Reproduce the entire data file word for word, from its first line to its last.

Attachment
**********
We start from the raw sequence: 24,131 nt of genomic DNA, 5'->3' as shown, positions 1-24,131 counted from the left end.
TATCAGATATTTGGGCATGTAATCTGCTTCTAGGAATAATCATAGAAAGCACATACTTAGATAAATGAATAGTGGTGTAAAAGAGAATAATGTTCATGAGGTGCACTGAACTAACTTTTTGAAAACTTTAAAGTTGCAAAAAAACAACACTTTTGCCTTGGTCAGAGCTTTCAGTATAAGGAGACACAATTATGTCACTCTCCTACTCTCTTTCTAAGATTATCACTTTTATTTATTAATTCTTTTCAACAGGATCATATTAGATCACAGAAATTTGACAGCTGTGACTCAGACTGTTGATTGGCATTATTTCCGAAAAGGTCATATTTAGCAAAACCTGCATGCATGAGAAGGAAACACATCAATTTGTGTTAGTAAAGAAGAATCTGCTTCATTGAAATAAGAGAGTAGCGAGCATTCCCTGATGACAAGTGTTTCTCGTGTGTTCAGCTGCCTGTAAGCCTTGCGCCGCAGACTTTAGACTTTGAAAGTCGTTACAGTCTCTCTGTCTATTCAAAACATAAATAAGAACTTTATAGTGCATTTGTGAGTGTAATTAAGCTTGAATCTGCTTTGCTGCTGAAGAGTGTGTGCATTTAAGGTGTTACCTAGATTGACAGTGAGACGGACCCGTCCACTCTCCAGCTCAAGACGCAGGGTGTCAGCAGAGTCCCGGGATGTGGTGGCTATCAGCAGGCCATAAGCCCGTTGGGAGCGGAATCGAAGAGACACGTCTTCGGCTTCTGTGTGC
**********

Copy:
We start from the raw sequence: 24,131 nt of genomic DNA, 5'->3' as shown, positions 1-24,131 counted from the left end.
TATCAGATATTTGGGCATGTAATCTGCTTCTAGGAATAATCATAGAAAGCACATACTTAGATAAATGAATAGTGGTGTAAAAGAGAATAATGTTCATGAGGTGCACTGAACTAACTTTTTGAAAACTTTAAAGTTGCAAAAAAACAACACTTTTGCCTTGGTCAGAGCTTTCAGTATAAGGAGACACAATTATGTCACTCTCCTACTCTCTTTCTAAGATTATCACTTTTATTTATTAATTCTTTTCAACAGGATCATATTAGATCACAGAAATTTGACAGCTGTGACTCAGACTGTTGATTGGCATTATTTCCGAAAAGGTCATATTTAGCAAAACCTGCATGCATGAGAAGGAAACACATCAATTTGTGTTAGTAAAGAAGAATCTGCTTCATTGAAATAAGAGAGTAGCGAGCATTCCCTGATGACAAGTGTTTCTCGTGTGTTCAGCTGCCTGTAAGCCTTGCGCCGCAGACTTTAGACTTTGAAAGTCGTTACAGTCTCTCTGTCTATTCAAAACATAAATAAGAACTTTATAGTGCATTTGTGAGTGTAATTAAGCTTGAATCTGCTTTGCTGCTGAAGAGTGTGTGCATTTAAGGTGTTACCTAGATTGACAGTGAGACGGACCCGTCCACTCTCCAGCTCAAGACGCAGGGTGTCAGCAGAGTCCCGGGATGTGGTGGCTATCAGCAGGCCATAAGCCCGTTGGGAGCGGAATCGAAGAGACACGTCTTCGGCTTCTGTGTGC